David Raether

 

David Raether’s cautionary tale of being down on one’s luck provides one of the most authentic tales of downward spiral I have read. But what really resonates is how such an extraordinary tragedy could befall such an ordinary individual. This is not a tale of someone born into hardship, or one who brought it on with drink or drugs, nor even someone the victim of mental illness. This is an ordinary, if somewhat above average, individual with a strong education, strong career, and strong character, but he still finds a way to find rock bottom shared vividly in this piece “What It’s Like to Fail” (thanks Aidan)

  • “Yes, I, David Raether, the smart and funny guy who graduated with honors from college and read thousands of books and played the piano and went to church and won television awards, was homeless.  What happens when you hit bottom? I can tell you one thing: you don’t bounce back. You crawl back, fighting every step of the way. It isn’t a straight arc back up either; there are dozens of setbacks every step of the way. And the place you land isn’t anywhere near where you were when you slipped off the cliff…Your days are very long. The rhythm of work followed by home is gone. It’s replaced by long stretches of empty time. No company, no conversation, no deadlines, nothing…After the first few disorienting weeks of homelessness, I got myself up off the canvas and begin to bob and weave and shake my head. I sniffed the ammonia capsule of reality and realized that I was in the biggest battle of my life. During the nearly 18 months I spent homeless off and on, and during the ensuing years, I learned that I am more resourceful than I ever imagined, less respectable than I ever figured, and, ultimately, braver and more resilient than I ever dreamed. An important tool in my return to life has been Craigslist. It was through Craigslist that I found odd jobs — gigs, they often are called — doing everything from ghost-writing a memoir for a retired Caltech professor who had aphasia to web content writing jobs to actual real jobs with actual real startups…Losing my career and home changed my economic circumstances and day to day life. But it also upended my priorities. At the peak of my career, I ferociously pursued my goal of creating a hit TV show. It was my greatest ambition – and a lucrative one. But after years of homelessness and isolation, my single greatest desire became company. I wanted to spend more and more time with family and the people I loved.”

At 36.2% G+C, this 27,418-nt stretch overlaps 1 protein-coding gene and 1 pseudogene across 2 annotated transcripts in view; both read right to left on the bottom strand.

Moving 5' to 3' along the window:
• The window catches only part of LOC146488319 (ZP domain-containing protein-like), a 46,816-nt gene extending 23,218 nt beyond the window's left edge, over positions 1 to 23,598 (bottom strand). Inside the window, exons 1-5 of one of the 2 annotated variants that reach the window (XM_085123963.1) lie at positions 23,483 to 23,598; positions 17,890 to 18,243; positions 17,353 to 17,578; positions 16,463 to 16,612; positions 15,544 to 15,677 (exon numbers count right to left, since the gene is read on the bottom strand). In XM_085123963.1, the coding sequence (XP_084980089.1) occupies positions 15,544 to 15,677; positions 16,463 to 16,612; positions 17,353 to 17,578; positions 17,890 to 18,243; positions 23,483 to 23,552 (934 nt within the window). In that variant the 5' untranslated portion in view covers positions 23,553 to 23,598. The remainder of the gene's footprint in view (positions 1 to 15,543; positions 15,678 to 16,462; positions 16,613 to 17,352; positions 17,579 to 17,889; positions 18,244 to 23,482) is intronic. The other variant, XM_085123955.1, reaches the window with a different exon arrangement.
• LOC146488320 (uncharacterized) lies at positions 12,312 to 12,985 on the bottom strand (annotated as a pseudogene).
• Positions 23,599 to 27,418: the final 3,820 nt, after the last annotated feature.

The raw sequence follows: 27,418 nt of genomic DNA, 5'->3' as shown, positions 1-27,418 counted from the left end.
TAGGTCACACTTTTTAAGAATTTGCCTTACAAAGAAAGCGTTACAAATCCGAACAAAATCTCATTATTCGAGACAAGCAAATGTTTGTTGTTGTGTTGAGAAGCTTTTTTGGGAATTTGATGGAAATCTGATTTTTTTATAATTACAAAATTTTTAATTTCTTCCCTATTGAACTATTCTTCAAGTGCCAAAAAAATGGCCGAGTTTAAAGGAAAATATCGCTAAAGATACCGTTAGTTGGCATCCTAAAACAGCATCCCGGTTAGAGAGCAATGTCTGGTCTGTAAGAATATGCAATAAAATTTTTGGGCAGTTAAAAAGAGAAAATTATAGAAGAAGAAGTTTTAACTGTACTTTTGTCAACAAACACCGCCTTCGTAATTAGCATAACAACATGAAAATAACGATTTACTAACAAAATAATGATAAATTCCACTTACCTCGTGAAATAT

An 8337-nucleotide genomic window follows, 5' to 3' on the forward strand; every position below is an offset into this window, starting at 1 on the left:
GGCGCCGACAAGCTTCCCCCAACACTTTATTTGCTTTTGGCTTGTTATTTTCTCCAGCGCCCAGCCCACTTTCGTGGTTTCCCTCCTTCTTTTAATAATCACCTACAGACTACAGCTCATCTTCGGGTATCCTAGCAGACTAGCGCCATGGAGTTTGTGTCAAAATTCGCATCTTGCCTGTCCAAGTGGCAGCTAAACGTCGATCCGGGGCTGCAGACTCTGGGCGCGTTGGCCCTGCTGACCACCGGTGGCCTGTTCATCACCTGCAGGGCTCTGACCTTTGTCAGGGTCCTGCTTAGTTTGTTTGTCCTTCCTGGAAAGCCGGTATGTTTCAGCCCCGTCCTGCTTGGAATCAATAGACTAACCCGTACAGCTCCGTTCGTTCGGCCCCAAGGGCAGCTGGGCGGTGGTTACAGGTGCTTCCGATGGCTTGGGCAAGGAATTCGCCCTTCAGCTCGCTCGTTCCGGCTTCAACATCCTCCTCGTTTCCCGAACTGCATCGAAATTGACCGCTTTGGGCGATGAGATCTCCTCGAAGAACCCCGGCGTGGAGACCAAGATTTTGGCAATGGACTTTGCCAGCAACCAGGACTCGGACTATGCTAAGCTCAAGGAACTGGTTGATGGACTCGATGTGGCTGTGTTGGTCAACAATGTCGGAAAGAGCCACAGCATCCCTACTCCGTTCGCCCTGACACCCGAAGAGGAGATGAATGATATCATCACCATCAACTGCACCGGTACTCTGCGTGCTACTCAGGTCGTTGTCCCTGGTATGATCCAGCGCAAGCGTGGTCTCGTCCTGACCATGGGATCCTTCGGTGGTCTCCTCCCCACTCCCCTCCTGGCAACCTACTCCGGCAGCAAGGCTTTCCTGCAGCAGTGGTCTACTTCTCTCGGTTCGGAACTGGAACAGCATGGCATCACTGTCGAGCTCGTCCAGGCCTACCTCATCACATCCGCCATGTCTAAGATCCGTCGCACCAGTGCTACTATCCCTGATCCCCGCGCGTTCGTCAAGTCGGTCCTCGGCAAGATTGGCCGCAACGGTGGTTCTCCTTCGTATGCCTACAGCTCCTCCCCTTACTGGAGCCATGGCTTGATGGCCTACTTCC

One of the lessons I take away from his story is his failure to actually embrace failure at the outset. The acceleration of decline, when his TV writing job floundered, occurred when he did not prepare for the worst and take serious measures to adapt to the new situation. Like many people I know, he stumbled along thinking that any moment the nightmare would be over, a windfall job would arrive, and all would go back to normal. That stumbling along the pretence of normality rather than running full speed into the embrace of failure has hazardous consequences. The dividend of “hitting rock bottom” is that the sharp rocks pierce the dream bubble that keep us from embracing the failure that needs embracing.

 

 

David Raether family

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